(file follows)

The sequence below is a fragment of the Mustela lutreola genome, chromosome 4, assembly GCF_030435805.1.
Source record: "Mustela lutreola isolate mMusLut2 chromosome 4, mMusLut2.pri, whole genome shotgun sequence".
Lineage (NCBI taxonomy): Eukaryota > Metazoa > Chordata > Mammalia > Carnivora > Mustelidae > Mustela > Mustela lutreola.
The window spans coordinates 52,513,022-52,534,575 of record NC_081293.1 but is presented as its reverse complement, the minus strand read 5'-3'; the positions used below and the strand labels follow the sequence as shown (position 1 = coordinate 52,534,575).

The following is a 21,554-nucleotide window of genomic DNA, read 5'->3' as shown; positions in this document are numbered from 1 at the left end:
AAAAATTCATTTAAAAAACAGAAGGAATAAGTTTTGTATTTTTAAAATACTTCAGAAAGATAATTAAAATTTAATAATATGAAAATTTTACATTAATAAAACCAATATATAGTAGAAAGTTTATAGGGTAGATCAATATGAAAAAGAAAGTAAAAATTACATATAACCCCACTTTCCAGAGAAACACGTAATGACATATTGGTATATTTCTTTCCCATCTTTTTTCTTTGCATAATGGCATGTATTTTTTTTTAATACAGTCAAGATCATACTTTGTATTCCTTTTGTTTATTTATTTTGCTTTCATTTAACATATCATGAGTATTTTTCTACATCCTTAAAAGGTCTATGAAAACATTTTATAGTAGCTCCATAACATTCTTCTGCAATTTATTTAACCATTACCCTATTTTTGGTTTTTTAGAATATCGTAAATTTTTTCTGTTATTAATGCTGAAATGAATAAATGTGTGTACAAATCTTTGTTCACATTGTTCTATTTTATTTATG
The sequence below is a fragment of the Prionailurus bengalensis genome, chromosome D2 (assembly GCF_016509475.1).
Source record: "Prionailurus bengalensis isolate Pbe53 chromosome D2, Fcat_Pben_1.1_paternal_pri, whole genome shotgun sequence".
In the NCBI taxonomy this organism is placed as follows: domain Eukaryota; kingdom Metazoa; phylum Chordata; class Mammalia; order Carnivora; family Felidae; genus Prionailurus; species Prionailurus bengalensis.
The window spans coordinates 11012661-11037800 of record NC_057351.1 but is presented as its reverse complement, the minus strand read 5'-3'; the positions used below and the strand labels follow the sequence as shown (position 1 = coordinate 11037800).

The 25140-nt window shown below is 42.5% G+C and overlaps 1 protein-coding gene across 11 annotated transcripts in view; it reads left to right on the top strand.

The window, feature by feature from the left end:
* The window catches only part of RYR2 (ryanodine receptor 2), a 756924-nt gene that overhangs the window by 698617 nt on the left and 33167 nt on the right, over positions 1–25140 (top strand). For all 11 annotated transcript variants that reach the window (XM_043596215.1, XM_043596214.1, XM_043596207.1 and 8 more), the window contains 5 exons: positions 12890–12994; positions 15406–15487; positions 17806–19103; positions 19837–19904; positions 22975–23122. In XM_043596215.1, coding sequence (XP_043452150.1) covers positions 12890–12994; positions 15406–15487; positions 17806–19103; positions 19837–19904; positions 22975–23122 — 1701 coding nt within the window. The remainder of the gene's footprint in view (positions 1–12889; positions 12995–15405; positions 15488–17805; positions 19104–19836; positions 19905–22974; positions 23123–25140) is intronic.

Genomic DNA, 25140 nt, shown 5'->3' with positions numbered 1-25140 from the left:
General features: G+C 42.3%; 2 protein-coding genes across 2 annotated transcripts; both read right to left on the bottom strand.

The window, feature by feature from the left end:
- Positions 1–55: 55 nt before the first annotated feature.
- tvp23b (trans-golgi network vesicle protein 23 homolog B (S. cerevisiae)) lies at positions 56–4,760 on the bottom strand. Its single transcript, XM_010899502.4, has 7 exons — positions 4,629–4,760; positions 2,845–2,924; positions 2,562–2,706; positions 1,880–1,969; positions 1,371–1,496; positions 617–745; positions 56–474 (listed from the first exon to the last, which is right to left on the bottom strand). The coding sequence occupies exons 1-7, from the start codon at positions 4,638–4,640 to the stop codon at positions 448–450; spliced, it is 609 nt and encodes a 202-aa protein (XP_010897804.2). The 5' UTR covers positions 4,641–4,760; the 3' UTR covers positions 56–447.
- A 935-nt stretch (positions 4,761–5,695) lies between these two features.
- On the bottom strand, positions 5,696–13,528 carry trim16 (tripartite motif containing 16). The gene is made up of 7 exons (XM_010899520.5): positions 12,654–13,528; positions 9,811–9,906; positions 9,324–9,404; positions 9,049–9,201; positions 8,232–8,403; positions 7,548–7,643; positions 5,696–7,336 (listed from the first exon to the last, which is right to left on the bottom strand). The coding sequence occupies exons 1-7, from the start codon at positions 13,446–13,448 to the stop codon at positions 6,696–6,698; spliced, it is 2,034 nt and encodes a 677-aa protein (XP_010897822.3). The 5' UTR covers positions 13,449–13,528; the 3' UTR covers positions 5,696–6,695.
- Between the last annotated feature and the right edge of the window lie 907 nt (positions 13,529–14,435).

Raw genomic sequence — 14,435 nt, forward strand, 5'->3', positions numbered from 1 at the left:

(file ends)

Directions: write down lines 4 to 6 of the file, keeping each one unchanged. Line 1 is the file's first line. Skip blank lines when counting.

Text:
The window spans coordinates 52,513,022-52,534,575 of record NC_081293.1 but is presented as its reverse complement, the minus strand read 5'-3'; the positions used below and the strand labels follow the sequence as shown (position 1 = coordinate 52,534,575).

The following is a 21,554-nucleotide window of genomic DNA, read 5'->3' as shown; positions in this document are numbered from 1 at the left end:
AAAAATTCATTTAAAAAACAGAAGGAATAAGTTTTGTATTTTTAAAATACTTCAGAAAGATAATTAAAATTTAATAATATGAAAATTTTACATTAATAAAACCAATATATAGTAGAAAGTTTATAGGGTAGATCAATATGAAAAAGAAAGTAAAAATTACATATAACCCCACTTTCCAGAGAAACACGTAATGACATATTGGTATATTTCTTTCCCATCTTTTTTCTTTGCATAATGGCATGTATTTTTTTTTAATACAGTCAAGATCATACTTTGTATTCCTTTTGTTTATTTATTTTGCTTTCATTTAACATATCATGAGTATTTTTCTACATCCTTAAAAGGTCTATGAAAACATTTTATAGTAGCTCCATAACATTCTTCTGCAATTTATTTAACCATTACCCTATTTTTGGTTTTTTAGAATATCGTAAATTTTTTCTGTTATTAATGCTGAAATGAATAAATGTGTGTACAAATCTTTGTTCACATTGTTCTATTTTATTTATG